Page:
Tucker Carlson spoke to an audience, not a congregation, but you would never know it from the advice he gave.
Carlson delivered what amounted to a Christian message of humility and charity while giving the keynote address at the Invest Wealth Summit in Tampa, Florida, over the weekend — the 8-minute clip posted to the social media platform X on Sunday.
That message came in response to an audience member’s question about how the conservative commentator keeps from being “jaded.”
Want to be happy? Care only about the opinions of people who love you. pic.twitter.com/udA9mu3L7V
— Tucker Carlson (@TuckerCarlson) December 3, 2023
Carlson acknowledged that the world bombards him with a “torrent of lunacy” on his phone. Practical remedies for that lunacy include daily saunas, spending time with his dogs and getting outside every day.
Above all, however, Carlson preached what amounted to a sermon on humility.
“The opinions of people you don’t know mean nothing,” he began. “Never hand emotional control to people who don’t love you.”
That message meant more than what the secular world calls “self-care.” In fact, it literally meant the opposite. It meant caring nothing for yourself and only for the people who love you. And that includes what they think about you.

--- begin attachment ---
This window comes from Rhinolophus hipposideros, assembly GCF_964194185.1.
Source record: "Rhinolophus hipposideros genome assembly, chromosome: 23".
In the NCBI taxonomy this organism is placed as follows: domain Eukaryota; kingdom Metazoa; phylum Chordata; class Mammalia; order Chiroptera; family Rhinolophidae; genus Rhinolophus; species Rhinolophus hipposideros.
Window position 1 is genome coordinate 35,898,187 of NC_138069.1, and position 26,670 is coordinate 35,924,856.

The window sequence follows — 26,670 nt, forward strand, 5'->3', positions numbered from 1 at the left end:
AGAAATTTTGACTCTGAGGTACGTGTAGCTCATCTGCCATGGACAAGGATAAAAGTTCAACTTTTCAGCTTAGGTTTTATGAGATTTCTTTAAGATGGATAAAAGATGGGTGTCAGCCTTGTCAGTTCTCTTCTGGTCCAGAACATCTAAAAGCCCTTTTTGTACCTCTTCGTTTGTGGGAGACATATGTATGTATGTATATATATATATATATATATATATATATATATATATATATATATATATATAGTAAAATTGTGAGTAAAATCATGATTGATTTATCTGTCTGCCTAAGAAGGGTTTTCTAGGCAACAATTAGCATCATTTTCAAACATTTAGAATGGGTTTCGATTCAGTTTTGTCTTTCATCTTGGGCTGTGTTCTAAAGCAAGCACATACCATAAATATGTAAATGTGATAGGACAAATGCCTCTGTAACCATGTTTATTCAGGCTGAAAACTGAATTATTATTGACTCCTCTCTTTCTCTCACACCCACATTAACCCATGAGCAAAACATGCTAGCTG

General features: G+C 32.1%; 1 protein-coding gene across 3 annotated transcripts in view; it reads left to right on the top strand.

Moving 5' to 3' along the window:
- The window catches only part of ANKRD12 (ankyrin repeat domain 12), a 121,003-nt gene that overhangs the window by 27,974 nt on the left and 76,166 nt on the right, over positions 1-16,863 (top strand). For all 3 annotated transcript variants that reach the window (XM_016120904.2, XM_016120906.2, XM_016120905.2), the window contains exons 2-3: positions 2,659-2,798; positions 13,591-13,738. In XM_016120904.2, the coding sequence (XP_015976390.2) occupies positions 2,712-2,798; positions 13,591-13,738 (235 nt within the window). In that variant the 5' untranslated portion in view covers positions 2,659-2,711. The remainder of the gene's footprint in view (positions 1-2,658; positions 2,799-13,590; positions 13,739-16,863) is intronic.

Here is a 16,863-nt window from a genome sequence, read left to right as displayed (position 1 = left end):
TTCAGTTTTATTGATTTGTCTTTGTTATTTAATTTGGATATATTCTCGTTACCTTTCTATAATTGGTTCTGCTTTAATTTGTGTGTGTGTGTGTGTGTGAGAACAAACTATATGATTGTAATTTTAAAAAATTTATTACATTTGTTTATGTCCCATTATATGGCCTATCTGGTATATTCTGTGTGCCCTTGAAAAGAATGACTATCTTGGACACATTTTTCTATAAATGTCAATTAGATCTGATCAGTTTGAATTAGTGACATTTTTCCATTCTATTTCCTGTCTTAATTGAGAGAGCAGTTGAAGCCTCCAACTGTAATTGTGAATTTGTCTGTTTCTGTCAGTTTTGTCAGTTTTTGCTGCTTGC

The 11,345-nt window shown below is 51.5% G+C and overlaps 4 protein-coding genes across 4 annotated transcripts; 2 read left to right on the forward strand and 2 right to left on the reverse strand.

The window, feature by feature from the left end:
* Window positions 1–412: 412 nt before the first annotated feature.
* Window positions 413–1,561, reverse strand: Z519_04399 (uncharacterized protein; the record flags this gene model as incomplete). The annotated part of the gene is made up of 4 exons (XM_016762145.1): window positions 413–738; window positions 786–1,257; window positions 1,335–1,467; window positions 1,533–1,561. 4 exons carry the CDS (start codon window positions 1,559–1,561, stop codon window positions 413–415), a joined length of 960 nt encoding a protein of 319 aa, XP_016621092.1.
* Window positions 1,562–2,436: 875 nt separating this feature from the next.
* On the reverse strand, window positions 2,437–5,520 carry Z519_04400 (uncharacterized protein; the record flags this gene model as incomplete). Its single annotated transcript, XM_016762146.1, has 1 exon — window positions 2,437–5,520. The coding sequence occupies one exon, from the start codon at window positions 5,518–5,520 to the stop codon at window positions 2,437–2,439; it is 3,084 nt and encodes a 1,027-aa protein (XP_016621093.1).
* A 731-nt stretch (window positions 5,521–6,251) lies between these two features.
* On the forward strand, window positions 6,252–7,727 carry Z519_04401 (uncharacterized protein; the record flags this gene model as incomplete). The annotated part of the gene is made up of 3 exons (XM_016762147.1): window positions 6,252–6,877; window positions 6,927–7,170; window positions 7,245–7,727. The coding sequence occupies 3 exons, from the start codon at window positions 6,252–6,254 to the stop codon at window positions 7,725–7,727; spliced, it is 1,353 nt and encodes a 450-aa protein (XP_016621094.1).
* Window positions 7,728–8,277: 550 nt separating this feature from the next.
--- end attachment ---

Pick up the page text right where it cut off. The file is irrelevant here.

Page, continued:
“Obviously, I’m one of the most hated people in the world, and that causes me zero stress,” Carlson said.
“However, if my wife were to say, ‘I don’t really like what you’re doing,’ it would like, bring me to my knees,” he said.
Nearly all politicians, on the other hand, chase the approval of people who do not matter.
“One of the reasons our political class is so disgusting is because they’re all so emotionally damaged and they look at life backward,” Carlson said.
That backwardness includes “a desperate need to be loved by people they don’t know.”
Conversely, abandoning the need for affirmation by strangers allows for real charity.
“We haven’t taken a tax deduction on a charitable contribution in a long time, but my wife is a fervent Christian, so we’re giving 10 percent. But we give it all to people we know, in our orbit,” he said.
That kind of giving follows from Carlson’s belief that we exist to serve those around us in a meaningful way.
“Does my housekeeper need a new car? How could I possibly justify giving mosquito nets to kids in Congo if my housekeeper’s in need?” he said.
Likewise, actual charity to those closest to us helps prevent the sin of pride from sullying our beneficent actions.
“It is a feature of the left. ‘I’m giving my life over to the people.’ Really? Which people? Do you have their addresses? How are they doing? They don’t care,” Carlson said.
“You can’t love any group of people. In fact, I don’t even believe in groups of people. It’s all a lie.”
Humility and charity help us avoid such lies. Amid the modern world’s “torrent of lunacy,” they also keep us close to God where we belong.
This article appeared originally on The Western Journal.